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How to Make Icing Roses Zoom

How to Make Icing Roses


Create this magnificent rose - the most popular icing flower of them all. With practice, your roses will have the just-picked look of real fresh garden roses!
Skill Level: None

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Step 1
Step 1

Make the rose base, using tip 12 and Flower Nail #7. Hold the bag straight up, the end of tip 12 slightly above the center of your waxed paper-covered flower nail, which is held in your other hand. Using firm and steady pressure, squeeze out a heavy base of icing, remembering to keep your tip buried as you squeeze. Gradually raise the tip, and decrease the pressure.

Step 2
Step 2

Stop pressure, pull up and lift away. The rose base should be 1 1/2 times as high as the rose tip opening.

Step 3
Step 3

Make the center bud, using tip 104. Hold nail containing base in your left (right) hand and bag with rose tip 104 in right (left) hand. Bag should be at a 45° angle to the flat surface of the nail and in the 4:30 (7:30) position. The wide end of the tip should touch the cone of the icing base at or slightly below the midpoint, and the narrow end of the tip should point up and angle slightly inward.

Step 4
Step 4

Now you must do 3 things at the same time: squeeze the bag, move the tip and rotate the nail. As you squeeze the bag, move the tip up from the base, forming a ribbon of icing. Slowly turn the nail counterclockwise (clockwise for lefties) to bring the ribbon of icing around to overlap at the top of the mound, then back down to starting point.

Step 5
Step 5

Move your tip straight up and down only; do not loop it around the base. Now you have a finished center bud.

Step 6
Step 6

Make the top row of 3 petals. Touch the wide end of tip to the midpoint of bud base, narrow end straight up.

Step 7
Step 7

As you turn the nail the up and down motion of the tip will make a half circle-shaped upright petal. Wide end of tip must touch the rose base so that petal will attach. Move tip up and down to the midpoint of mound, forming the first petal.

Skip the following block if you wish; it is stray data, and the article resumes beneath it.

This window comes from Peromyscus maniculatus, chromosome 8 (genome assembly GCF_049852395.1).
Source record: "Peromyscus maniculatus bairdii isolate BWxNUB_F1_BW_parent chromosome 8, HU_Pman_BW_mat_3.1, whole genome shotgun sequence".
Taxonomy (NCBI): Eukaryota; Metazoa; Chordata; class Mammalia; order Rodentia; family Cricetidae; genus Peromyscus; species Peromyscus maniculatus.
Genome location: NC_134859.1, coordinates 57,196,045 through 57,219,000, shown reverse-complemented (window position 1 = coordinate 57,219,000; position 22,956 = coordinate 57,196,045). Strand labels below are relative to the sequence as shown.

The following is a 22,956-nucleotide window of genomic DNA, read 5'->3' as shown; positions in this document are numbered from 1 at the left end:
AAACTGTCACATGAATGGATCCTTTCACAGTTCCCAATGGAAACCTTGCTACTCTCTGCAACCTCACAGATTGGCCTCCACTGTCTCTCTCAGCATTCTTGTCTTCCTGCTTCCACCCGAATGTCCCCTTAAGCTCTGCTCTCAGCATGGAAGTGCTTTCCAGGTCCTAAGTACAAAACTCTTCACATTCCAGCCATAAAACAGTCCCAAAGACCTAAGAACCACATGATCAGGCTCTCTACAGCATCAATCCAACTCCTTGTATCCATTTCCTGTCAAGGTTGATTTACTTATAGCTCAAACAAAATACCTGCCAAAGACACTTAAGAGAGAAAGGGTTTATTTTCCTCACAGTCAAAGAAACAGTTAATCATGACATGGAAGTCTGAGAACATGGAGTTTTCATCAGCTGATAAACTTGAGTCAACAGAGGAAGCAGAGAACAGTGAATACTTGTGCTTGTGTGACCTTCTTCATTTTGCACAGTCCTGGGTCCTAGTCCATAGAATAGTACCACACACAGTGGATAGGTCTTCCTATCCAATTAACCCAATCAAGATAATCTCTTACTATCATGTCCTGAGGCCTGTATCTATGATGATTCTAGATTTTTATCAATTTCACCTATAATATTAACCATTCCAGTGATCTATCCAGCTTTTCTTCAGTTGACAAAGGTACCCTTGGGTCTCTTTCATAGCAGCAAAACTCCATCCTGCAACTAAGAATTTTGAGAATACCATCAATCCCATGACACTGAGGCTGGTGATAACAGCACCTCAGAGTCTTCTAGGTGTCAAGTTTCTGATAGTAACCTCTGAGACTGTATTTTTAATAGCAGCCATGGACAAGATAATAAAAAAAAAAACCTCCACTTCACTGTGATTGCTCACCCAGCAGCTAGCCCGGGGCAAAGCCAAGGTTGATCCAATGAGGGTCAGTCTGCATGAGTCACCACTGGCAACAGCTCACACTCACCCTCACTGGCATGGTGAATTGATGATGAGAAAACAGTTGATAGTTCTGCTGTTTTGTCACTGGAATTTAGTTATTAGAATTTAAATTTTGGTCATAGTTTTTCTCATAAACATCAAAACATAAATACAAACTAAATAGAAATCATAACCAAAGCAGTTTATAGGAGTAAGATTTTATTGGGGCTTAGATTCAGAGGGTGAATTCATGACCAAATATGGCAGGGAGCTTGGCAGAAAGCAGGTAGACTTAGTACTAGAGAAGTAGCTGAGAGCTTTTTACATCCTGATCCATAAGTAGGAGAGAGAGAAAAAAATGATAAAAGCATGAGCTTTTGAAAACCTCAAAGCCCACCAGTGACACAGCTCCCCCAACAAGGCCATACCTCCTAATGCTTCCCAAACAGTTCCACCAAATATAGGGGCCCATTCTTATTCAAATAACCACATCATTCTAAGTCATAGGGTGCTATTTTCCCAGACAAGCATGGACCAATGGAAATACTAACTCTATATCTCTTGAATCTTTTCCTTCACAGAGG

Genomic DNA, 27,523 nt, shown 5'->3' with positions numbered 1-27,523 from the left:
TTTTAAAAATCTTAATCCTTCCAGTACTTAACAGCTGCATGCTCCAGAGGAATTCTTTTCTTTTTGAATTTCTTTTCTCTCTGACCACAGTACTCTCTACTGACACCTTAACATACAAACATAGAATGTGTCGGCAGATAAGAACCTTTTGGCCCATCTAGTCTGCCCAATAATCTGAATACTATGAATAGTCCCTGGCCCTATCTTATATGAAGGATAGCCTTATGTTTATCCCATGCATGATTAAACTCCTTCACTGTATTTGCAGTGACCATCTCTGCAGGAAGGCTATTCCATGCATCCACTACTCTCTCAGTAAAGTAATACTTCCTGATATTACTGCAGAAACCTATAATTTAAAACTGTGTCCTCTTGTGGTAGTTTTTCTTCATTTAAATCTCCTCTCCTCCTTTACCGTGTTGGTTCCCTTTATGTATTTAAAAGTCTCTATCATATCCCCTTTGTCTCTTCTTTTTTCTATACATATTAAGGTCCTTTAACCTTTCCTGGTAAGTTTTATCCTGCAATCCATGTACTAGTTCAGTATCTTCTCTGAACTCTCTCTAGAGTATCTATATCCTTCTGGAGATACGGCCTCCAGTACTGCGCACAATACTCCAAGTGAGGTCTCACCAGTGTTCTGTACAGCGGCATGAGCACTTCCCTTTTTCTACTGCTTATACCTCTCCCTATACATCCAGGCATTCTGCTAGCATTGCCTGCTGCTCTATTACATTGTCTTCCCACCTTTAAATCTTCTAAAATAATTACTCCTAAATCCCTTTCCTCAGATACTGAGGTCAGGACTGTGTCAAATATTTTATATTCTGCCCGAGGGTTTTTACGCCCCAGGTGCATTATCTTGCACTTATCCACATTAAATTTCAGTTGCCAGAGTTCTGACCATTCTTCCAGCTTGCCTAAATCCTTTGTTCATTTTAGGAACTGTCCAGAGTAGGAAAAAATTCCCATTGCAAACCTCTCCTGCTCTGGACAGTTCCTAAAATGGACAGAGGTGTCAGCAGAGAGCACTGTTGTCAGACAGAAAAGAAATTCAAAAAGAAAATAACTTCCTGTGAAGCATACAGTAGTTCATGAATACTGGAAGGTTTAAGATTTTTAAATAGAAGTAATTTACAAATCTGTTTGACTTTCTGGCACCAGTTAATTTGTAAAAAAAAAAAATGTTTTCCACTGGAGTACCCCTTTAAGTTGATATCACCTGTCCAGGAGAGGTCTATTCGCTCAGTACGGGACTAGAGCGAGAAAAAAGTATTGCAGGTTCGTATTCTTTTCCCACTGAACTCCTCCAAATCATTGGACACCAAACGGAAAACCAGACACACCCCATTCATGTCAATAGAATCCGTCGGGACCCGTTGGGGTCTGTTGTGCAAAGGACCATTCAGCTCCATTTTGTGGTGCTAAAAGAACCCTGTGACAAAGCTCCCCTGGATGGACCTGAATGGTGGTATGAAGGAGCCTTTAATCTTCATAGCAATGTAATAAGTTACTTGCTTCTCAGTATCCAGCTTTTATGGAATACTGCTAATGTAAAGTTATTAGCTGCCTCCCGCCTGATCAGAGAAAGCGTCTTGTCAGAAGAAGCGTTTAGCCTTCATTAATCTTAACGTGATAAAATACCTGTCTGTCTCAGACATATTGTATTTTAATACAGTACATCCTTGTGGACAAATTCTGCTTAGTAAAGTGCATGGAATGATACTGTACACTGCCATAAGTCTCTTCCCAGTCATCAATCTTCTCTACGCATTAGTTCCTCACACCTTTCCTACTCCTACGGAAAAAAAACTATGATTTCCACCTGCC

Step 8
Step 8

Start again, slightly behind end of first petal, and squeeze out second petal. Repeat for the third petal, ending by overlapping the starting point of the first petal. Rotate the nail 1/3 turn for each petal.

Step 9
Step 9

Make the middle row of 5 petals. Touch the wide end of tip slightly below center of a petal in the top row. Angle the narrow end of tip out slightly more than you did for the top row of petals. Squeeze bag and turn nail moving tip up, then down, to form first petal.

Step 10
Step 10

Repeat for a total of 5 petals, rotating the nail 1/5 turn for each petal.

Step 11
Step 11

The last petal end should overlap the first´s starting point.

Step 12
Step 12

Make the bottom row of 7 petals. Touch the wide end of tip below the center of a middle row petal, again angling the narrow end of tip out a little more. Squeeze bag and turn nail to end of fingers, moving tip up, then down to form first petal.

Step 13
Step 13

Repeat for a total of 7 petals, rotating the nail 1/7 turn for each petal.

Step 14
Step 14

The last petal end should overlap the first´s starting point. Slip waxed paper and completed rose from nail.

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Stiff consistency Buttercream icing

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Standard Coupler

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How to Make Icing Roses is rated 4.5607476635514015 out of 5 by 107.
Rated 5 out of 5 by from One of the lessons in the 1st Wilton decorating class is how to make these roses! I was really amazed at how simple they've become after a little bit of practice. I make these roses for my cakes all the time, and they give it a beautiful look. The trick is really the icing consistency- too thin and the petals won't stand up, too thick and your hand hurts too much squeezing the bag! I once made cupcakes for my daughter's class and put a rose on each cupcake! I also don't use waxed paper on my nail, but put the icing directly on the nail and then use the "Flower Lifter" to transfer the flower to the cake.